Laughter is the best medicine

How understanding generational differences in comedic sensibilities can help connect your ads with the right people

The author(s)

  • Kelsey Chessey Director, Online Communities U.S
  • Phillip Ranly Senior Community Manager, Online Communities U.S
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Almost everyone wants brands to be funny, but few think brands are getting it right.

Over the past few years, the entertainment landscape has evolved alongside the shifts in the political and social climate. People are hungering for lighter entertainment as we near an endemic state (as we found previously in our report on languishing). That sentiment has continued to rise in recent years as tensions have increased across multiple vectors.

Three in four (77%) participants in a recent Ipsos online community study* indicate that comedy is the most-watched entertainment genre, demonstrating a nearly universal appeal. But the specifics of sense of humor are highly personal—and often influenced by outside factors such as age, income level and political ideology.

It makes sense, then, that a sizable majority of people like it when brands use humor to connect with them. But people also feel that few brands are doing it right, making it crucial for brands to pay close attention to their target audience’s tastes if they hope to be successful. Here’s what brands need to know.

 

KEY TAKEAWAYS:

  • Brands have a massive opportunity to connect with their target by using comedy, but almost none are currently doing so successfully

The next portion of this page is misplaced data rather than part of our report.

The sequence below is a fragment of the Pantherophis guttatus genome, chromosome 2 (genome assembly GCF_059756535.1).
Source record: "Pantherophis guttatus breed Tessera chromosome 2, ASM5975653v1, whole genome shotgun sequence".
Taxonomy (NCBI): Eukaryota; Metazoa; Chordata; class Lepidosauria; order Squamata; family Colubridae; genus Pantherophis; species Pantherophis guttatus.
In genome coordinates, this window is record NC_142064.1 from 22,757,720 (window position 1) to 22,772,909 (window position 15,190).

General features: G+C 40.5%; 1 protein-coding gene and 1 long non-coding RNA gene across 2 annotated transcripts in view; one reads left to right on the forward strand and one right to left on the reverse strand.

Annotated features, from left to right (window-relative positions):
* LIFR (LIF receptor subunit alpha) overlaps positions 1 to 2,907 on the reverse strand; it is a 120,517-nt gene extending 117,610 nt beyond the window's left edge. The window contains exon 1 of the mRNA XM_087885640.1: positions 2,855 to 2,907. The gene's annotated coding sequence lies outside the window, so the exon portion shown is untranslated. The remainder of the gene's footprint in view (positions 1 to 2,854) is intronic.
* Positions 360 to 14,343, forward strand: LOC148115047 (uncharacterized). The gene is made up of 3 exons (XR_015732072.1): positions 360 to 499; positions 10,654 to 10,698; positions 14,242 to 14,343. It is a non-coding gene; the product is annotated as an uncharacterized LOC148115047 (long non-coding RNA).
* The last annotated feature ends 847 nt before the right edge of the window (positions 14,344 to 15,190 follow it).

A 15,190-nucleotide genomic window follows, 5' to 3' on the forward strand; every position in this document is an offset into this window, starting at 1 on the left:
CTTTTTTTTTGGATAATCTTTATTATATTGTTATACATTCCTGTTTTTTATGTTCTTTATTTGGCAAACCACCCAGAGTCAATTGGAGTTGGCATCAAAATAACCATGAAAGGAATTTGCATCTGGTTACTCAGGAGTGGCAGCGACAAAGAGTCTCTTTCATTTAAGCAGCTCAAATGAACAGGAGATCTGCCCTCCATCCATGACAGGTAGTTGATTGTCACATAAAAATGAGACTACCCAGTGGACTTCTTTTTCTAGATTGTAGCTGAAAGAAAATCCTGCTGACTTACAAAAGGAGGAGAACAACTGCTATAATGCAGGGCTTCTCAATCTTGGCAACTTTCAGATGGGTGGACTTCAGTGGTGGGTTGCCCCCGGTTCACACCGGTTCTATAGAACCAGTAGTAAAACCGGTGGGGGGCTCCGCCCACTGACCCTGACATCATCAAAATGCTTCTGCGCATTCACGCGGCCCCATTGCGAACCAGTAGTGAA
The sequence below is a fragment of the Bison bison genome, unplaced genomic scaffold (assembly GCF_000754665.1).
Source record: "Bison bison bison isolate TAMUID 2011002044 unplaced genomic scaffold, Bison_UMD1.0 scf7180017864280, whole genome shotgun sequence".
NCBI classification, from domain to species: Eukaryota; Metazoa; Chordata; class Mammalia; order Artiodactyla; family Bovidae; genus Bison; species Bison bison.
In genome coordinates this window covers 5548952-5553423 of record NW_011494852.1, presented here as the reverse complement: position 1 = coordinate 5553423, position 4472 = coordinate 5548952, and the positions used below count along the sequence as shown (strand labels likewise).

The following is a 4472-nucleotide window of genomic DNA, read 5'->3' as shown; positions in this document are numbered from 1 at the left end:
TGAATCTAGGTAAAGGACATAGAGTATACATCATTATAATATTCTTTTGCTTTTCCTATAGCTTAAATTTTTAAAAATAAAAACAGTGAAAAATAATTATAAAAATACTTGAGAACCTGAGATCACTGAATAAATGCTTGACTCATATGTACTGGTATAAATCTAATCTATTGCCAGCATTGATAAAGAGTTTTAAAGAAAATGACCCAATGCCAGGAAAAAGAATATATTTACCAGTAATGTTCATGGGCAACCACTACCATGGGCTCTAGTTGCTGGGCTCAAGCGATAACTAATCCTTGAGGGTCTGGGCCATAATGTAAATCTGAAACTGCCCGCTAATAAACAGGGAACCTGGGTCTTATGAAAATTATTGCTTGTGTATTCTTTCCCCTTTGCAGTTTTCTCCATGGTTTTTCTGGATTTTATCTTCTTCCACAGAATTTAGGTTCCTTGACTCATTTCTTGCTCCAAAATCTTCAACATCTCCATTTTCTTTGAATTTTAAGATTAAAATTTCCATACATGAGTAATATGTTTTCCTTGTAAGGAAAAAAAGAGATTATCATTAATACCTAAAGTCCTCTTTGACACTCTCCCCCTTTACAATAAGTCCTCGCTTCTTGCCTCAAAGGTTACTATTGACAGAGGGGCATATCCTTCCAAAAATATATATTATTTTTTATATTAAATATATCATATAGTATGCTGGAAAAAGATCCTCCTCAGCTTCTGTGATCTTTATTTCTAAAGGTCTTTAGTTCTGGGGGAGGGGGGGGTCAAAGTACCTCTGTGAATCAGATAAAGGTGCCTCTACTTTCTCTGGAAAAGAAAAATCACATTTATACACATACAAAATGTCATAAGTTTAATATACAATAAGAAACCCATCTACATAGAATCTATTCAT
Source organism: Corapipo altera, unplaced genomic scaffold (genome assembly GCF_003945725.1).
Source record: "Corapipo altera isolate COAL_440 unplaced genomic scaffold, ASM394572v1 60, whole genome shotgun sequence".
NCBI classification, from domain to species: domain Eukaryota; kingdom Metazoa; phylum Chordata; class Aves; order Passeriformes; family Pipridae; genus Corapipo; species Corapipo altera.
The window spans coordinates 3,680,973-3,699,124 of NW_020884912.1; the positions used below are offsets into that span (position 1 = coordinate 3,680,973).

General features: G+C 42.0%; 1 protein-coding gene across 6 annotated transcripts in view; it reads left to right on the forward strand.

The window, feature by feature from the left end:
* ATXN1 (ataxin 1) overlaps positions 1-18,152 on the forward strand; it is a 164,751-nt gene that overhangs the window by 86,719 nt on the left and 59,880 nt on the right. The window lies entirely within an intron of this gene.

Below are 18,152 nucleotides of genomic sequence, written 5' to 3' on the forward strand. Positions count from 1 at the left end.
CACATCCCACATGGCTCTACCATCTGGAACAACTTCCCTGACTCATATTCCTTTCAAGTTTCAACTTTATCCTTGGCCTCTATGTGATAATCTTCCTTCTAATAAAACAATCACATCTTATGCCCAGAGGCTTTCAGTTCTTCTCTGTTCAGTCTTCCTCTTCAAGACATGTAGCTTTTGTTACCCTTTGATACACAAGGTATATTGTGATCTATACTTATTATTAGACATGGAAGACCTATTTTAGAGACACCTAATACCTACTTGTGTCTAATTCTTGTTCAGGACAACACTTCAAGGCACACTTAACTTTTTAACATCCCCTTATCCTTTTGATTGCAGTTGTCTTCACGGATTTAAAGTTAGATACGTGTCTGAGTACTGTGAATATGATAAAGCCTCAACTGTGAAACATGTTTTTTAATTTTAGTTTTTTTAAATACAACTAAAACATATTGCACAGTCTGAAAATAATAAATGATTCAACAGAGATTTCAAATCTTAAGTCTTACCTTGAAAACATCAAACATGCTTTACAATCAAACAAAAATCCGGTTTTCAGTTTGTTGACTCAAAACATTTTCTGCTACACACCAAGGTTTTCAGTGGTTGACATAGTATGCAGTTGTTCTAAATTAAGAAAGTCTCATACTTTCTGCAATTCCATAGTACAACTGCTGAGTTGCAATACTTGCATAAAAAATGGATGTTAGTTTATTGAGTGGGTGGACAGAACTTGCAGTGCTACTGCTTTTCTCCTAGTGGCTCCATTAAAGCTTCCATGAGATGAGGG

• The preferred comedic attributes vary by generation, with Millennials and Gen Z preferring dark humor more than others and Baby Boomers preferring political comedy
  • “Big name” comedians still hold mass appeal, with some slight nuances in the strength of affinity by generation and some trends toward comedic content creators for younger demographics
  • Political ideology has a strong connection to the role people expect comedians to play in the social landscape
  • Generational cohort has a large influence on the channels they’re using to source their comedy—81% of Gen Z get their comedy from TikTok

81% of consumers like when brands use humor, but only 28% say brands connect with their comedic sensibilities

People are clear about humor: brands should use it when communicating. And beyond the pure enjoyment of comedy in ads, about 80% indicate they would also see the brand in a more positive light if they partnered with their favorite comedic content producer. This is even more true for younger generations, as 90% of Gen Z and Millennials would perceive the brand more favorably.

But it’s critical to get the tone right. Despite this openness and expectation surrounding the use of humor, community members cite few brands that deliver. Progressive’s “Unbecoming Your Parents” and Allstate’s “Mayhem” are some of the only examples that resonate across demographic divides.

In diving deeper, Millennials are particularly fond of Match.com’s “Match Made in Hell” campaign, while Gen X appreciates FTX’s Super Bowl commercial with Larry David. On the other hand, Gen Z sparked to the humor provided by Wendy’s Twitter account and called out a recent Dunkin’ At Home commercial with Rapunzel as resonating with them.

People connect most with comedy that’s clever, non-political or tells a story

Preferences for unscripted comedy lean toward genres that are more commonly represented in movies, television spots and stand-up performances from some of the most popular names—Dave Chappelle, Kevin Hart and Amy Schumer topped the list, followed closely by Jerry Seinfeld, Robin Williams and Chris Rock (this study was conducted before the Oscars).

It’s worth noting, however, that George Carlin holds a special place in the heart of Boomers and Gen Xers, while Eddie Murphy jumps out for Gen Z.